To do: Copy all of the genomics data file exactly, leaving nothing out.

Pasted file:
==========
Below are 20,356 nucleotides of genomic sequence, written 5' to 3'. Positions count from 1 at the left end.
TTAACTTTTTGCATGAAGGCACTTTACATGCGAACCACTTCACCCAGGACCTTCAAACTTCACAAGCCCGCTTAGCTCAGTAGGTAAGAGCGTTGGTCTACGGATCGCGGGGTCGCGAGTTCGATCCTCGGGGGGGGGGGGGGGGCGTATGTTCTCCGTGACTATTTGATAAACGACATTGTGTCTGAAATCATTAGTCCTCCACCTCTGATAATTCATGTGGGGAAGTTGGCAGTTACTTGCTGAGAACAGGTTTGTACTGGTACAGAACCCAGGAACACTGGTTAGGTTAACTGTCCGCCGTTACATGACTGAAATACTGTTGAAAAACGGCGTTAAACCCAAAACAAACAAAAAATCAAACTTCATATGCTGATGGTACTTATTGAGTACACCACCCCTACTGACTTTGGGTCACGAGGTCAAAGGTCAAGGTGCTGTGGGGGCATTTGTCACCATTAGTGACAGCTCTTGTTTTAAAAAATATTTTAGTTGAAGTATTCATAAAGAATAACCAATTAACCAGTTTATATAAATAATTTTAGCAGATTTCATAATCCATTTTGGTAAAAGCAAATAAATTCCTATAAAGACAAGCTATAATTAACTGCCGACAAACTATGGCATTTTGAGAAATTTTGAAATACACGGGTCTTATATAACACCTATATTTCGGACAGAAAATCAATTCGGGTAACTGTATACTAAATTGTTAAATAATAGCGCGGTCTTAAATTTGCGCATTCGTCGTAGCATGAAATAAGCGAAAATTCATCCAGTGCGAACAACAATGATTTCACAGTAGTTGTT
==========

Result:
Below are 20,356 nucleotides of genomic sequence, written 5' to 3'. Positions count from 1 at the left end.
TTAACTTTTTGCATGAAGGCACTTTACATGCGAACCACTTCACCCAGGACCTTCAAACTTCACAAGCCCGCTTAGCTCAGTAGGTAAGAGCGTTGGTCTACGGATCGCGGGGTCGCGAGTTCGATCCTCGGGGGGGGGGGGGGGGCGTATGTTCTCCGTGACTATTTGATAAACGACATTGTGTCTGAAATCATTAGTCCTCCACCTCTGATAATTCATGTGGGGAAGTTGGCAGTTACTTGCTGAGAACAGGTTTGTACTGGTACAGAACCCAGGAACACTGGTTAGGTTAACTGTCCGCCGTTACATGACTGAAATACTGTTGAAAAACGGCGTTAAACCCAAAACAAACAAAAAATCAAACTTCATATGCTGATGGTACTTATTGAGTACACCACCCCTACTGACTTTGGGTCACGAGGTCAAAGGTCAAGGTGCTGTGGGGGCATTTGTCACCATTAGTGACAGCTCTTGTTTTAAAAAATATTTTAGTTGAAGTATTCATAAAGAATAACCAATTAACCAGTTTATATAAATAATTTTAGCAGATTTCATAATCCATTTTGGTAAAAGCAAATAAATTCCTATAAAGACAAGCTATAATTAACTGCCGACAAACTATGGCATTTTGAGAAATTTTGAAATACACGGGTCTTATATAACACCTATATTTCGGACAGAAAATCAATTCGGGTAACTGTATACTAAATTGTTAAATAATAGCGCGGTCTTAAATTTGCGCATTCGTCGTAGCATGAAATAAGCGAAAATTCATCCAGTGCGAACAACAATGATTTCACAGTAGTTGTT